This reduction to 86% is another attempt to reduce the number of fraudulent cases (previous proposals have included pre-notification periods, senior company officer sign-offs, R&D technical reports, and financial analyses); but it’s not getting to the root of the problem.
All this policy does is make the scheme slightly less attractive for the spurious R&D tax providers (suddenly the maximum a company can claim back is roughly 20% of qualifying expenditure as opposed to anything up to 33.35%).
What this also does, however, is highly impact the truly innovative SMEs – the policy punishes the majority for how the minority act.
If you think about the long-term scenario, this could have a negative impact on innovation, which would damage “global Britain.” We know that SMEs are the main driver of innovation and also use the R&D tax credit to reinvest in technically challenging projects by hiring more staff. By making the RDEC scheme more attractive, there’s no guarantee that they will spend the additional tax relief on pushing the boundaries of technical innovation.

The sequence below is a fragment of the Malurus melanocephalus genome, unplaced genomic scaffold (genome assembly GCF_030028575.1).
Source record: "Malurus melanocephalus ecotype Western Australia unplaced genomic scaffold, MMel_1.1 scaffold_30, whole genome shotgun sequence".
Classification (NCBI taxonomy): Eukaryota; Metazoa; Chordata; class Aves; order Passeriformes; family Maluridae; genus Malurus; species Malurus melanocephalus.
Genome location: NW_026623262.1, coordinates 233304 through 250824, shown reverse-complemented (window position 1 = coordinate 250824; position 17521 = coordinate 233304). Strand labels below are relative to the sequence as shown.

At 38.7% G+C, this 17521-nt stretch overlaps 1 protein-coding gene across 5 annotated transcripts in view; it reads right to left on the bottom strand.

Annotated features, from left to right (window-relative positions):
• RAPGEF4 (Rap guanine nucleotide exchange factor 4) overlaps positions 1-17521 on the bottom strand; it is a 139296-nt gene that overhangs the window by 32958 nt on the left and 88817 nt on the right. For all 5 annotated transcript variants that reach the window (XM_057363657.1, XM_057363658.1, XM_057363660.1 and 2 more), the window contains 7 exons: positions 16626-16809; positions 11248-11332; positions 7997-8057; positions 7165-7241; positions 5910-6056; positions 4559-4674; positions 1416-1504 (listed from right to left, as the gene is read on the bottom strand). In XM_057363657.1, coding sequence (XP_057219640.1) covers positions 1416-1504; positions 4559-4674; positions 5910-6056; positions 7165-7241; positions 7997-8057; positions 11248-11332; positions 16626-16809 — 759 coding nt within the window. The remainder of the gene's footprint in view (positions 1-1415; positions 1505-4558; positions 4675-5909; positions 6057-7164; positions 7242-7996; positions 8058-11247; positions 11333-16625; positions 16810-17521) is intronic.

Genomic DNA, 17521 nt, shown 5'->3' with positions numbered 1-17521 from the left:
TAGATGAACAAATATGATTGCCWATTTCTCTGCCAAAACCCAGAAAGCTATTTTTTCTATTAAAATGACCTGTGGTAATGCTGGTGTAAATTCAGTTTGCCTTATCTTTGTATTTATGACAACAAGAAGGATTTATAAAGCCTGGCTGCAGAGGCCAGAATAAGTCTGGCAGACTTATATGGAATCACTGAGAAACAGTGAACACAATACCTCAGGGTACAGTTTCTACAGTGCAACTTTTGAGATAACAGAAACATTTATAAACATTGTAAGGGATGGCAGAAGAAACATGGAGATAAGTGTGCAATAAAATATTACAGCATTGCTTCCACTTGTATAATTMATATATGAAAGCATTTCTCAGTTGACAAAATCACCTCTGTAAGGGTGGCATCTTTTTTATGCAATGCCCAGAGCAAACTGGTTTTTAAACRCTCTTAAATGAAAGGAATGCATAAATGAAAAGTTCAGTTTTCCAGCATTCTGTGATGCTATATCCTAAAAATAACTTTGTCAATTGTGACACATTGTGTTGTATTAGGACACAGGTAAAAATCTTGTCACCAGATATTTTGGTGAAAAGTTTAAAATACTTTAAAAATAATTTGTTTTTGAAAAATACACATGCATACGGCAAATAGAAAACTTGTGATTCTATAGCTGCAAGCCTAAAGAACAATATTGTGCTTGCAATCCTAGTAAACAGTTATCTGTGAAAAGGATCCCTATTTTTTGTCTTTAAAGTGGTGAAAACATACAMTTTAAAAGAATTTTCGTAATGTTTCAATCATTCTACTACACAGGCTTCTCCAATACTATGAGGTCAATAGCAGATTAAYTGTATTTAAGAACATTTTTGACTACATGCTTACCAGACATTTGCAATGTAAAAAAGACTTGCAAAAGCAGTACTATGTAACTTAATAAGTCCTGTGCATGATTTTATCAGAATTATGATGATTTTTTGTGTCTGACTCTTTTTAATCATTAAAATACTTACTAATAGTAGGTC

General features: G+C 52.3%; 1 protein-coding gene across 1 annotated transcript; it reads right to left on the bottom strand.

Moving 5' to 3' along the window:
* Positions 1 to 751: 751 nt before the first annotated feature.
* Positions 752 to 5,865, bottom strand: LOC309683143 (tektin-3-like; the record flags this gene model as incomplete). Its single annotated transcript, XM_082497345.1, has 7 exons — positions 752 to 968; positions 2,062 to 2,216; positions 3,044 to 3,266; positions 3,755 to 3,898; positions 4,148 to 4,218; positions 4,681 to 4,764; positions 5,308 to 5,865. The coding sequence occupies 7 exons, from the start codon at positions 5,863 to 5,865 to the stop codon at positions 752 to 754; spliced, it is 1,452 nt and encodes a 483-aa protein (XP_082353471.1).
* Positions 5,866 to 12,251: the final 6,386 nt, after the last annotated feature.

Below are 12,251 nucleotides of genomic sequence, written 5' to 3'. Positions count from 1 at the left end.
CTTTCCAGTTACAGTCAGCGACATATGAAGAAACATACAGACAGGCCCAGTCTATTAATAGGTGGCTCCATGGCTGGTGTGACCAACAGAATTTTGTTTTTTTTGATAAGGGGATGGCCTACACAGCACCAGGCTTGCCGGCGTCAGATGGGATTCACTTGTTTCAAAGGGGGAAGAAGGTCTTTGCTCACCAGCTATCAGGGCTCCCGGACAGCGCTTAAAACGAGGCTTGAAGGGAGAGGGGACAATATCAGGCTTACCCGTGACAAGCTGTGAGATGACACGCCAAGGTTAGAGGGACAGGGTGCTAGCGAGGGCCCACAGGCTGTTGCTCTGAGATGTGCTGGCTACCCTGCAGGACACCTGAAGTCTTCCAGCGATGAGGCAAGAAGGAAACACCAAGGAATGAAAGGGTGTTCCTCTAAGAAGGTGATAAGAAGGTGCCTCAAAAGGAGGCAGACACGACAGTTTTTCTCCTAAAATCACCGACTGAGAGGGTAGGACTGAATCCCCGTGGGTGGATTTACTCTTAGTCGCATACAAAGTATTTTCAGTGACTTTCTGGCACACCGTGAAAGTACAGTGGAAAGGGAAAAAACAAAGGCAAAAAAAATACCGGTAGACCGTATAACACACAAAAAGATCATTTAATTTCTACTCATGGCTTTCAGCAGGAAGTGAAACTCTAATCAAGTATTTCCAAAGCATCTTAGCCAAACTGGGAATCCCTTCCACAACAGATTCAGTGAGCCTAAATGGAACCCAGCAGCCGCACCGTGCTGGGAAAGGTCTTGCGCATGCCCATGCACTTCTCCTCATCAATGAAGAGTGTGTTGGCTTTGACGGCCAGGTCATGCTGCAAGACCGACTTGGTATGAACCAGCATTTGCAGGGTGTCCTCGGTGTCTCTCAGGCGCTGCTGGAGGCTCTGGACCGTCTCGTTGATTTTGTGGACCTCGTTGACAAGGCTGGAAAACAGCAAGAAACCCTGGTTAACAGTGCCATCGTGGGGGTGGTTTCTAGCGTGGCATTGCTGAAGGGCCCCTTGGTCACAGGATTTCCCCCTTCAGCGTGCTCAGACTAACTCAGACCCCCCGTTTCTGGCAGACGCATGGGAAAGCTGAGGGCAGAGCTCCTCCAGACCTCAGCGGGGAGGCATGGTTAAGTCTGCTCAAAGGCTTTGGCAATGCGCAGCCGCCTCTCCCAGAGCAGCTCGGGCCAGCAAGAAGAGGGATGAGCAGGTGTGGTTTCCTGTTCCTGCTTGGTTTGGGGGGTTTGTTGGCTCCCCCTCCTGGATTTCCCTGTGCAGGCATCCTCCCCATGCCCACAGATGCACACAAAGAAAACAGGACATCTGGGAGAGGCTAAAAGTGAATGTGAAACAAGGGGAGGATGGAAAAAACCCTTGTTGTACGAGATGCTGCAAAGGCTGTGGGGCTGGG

Among the proposed changes we saw in the March budget, the regulation of providers across the sector was not one of them. During a House of Lords session this week, it was described as the “Wild West,” with providers or “specialists” flooding the market and making increasingly aggressive claims. The Times’s investigation also found that companies that didn’t do R&D, like cocktail bars, were given the chance to get their money back because their menus changed often.
This wasn’t even proposed and would go much further in terms of reducing fraudulent claims than simply reducing the current SME scheme enhancements.
Written by :
Malcolm Henderson – Associate Director | Head Of Compliance